Police launch Halloween safety campaign

PUMPKIN carving, fancy dress and watching fireworks are often highlights in the family calendar, however Halloween and Bonfire Night are not fun for everyone and leave some people feeling anxious, intimidated and fearful.

With a small minority using Halloween and Bonfire as an excuse to commit anti-social behaviour, North Wales Police is urging parents and carers to take an interest in their children’s plans to ensure they’re acting responsibly and not risking falling foul of the law. The consequences of antisocial behaviour and criminality can have a lasting impact on a young person’s life, and on those affected by their actions.

The period is traditionally busy for the emergency services in the region and police officers will continue to be visible in the run up to and during the festivities to help prevent and detect antisocial behaviour.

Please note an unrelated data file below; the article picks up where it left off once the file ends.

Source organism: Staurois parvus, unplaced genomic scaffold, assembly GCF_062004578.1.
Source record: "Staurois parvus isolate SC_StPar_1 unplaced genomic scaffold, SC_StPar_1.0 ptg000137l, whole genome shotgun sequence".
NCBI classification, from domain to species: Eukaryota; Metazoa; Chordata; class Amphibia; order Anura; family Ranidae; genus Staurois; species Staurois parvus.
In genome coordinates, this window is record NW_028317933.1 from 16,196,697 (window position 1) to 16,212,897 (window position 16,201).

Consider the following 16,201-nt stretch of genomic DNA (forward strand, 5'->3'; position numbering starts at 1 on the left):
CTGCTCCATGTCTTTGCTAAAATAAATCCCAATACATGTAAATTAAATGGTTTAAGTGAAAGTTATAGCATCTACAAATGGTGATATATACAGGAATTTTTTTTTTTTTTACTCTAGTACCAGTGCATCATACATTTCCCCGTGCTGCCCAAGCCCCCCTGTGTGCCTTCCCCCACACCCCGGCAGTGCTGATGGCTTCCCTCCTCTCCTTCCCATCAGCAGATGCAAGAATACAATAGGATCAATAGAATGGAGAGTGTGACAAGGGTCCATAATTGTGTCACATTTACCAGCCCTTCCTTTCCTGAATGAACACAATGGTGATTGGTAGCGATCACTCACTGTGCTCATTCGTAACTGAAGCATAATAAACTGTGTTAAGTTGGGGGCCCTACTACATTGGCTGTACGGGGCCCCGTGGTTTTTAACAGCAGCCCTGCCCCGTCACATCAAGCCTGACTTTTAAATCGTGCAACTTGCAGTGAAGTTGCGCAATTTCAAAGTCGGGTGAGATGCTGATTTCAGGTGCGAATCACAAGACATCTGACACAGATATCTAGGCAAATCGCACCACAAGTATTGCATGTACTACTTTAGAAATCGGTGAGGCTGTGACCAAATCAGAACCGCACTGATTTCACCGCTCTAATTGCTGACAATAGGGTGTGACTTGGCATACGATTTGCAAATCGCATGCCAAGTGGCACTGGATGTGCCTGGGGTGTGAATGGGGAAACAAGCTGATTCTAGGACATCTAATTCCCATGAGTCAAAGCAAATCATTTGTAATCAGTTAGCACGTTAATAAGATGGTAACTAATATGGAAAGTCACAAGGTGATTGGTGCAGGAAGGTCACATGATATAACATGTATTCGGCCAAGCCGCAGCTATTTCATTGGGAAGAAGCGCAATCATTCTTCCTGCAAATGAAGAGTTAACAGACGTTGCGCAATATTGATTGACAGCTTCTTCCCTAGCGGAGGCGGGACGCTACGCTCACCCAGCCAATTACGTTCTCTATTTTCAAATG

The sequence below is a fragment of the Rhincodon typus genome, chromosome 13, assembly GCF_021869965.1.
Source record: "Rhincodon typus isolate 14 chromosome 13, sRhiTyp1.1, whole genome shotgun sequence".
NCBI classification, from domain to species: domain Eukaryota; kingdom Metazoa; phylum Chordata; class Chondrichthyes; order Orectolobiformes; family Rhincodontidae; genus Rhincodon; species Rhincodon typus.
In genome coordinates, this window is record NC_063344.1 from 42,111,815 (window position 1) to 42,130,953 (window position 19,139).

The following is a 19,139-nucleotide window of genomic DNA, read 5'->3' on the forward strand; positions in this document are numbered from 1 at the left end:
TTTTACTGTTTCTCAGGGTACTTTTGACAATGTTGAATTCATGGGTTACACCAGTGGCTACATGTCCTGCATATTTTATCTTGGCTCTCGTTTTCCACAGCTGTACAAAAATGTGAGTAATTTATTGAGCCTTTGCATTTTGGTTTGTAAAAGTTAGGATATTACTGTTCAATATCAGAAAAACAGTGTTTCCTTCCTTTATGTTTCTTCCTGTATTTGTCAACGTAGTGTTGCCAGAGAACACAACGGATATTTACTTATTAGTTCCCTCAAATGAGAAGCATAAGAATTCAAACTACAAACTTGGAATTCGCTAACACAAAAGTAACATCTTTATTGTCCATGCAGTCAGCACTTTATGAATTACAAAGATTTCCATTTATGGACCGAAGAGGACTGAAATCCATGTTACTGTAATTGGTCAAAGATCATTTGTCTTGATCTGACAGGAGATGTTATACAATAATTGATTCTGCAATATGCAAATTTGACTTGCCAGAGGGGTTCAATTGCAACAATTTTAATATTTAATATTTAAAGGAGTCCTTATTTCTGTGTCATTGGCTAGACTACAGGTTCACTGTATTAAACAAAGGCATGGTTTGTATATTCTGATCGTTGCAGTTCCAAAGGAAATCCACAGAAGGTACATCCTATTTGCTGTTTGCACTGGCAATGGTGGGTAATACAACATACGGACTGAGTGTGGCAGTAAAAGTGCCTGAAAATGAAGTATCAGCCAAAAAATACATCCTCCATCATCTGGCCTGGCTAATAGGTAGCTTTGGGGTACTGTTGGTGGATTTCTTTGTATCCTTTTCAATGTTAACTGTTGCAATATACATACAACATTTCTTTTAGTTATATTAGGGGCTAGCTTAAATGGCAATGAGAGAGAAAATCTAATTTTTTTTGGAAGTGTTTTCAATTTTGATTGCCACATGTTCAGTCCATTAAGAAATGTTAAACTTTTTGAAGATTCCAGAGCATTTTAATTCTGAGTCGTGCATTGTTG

The force has created two Halloween posters for members of the public to display that indicate whether they welcome trick or treaters, which can help vulnerable or elderly people to feel safer.

Police will also be visiting schools to educate pupils of the consequences of antisocial behaviour and the dangers of misusing of fireworks and bonfires.

Superintendent Helen Corcoran said: “We hope that this year, as was the case 12 months ago, people will take a responsible attitude to Halloween and Bonfire Night. The last 18 months has been difficult for everybody, and it’s understandable that many will be looking forward to celebrating the period with their families.

“We know the majority of people enjoy this time of year sensibly and we are not out to spoil their fun but unfortunately there is a minority who are intent on causing problems and use the festivities as an excuse to commit crime and act anti-socially.

"We want to work with our communities to ensure that they can enjoy themselves safely, so we will have officers out and about across the region – helping to educate, reassure and keep our communities safe."

Demand on emergency services rise significantly during the Halloween and Bonfire period. To keep emergency lines free for people who need it most, contact the relevant number: worries around antisocial behaviour and public safety is a matter for the police on 101 or an emergency on 999.

Meanwhile, concerns about noise, the sale of fireworks, littering and fly-tipping should be directed to your county council.